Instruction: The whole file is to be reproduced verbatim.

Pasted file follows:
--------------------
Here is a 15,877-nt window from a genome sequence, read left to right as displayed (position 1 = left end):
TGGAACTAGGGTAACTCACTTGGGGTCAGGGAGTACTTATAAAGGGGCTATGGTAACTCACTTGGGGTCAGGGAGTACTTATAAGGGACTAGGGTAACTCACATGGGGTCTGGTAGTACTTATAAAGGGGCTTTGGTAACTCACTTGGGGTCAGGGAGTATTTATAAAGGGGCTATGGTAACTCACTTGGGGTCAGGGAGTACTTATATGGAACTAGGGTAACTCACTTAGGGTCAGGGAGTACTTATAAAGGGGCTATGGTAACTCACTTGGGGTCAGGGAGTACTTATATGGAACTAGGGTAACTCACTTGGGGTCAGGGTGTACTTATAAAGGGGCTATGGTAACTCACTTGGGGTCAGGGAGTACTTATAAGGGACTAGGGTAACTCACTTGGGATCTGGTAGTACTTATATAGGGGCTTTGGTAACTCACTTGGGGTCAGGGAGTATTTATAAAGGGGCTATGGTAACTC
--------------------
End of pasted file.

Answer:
Here is a 15,877-nt window from a genome sequence, read left to right as displayed (position 1 = left end):
TGGAACTAGGGTAACTCACTTGGGGTCAGGGAGTACTTATAAAGGGGCTATGGTAACTCACTTGGGGTCAGGGAGTACTTATAAGGGACTAGGGTAACTCACATGGGGTCTGGTAGTACTTATAAAGGGGCTTTGGTAACTCACTTGGGGTCAGGGAGTATTTATAAAGGGGCTATGGTAACTCACTTGGGGTCAGGGAGTACTTATATGGAACTAGGGTAACTCACTTAGGGTCAGGGAGTACTTATAAAGGGGCTATGGTAACTCACTTGGGGTCAGGGAGTACTTATATGGAACTAGGGTAACTCACTTGGGGTCAGGGTGTACTTATAAAGGGGCTATGGTAACTCACTTGGGGTCAGGGAGTACTTATAAGGGACTAGGGTAACTCACTTGGGATCTGGTAGTACTTATATAGGGGCTTTGGTAACTCACTTGGGGTCAGGGAGTATTTATAAAGGGGCTATGGTAACTC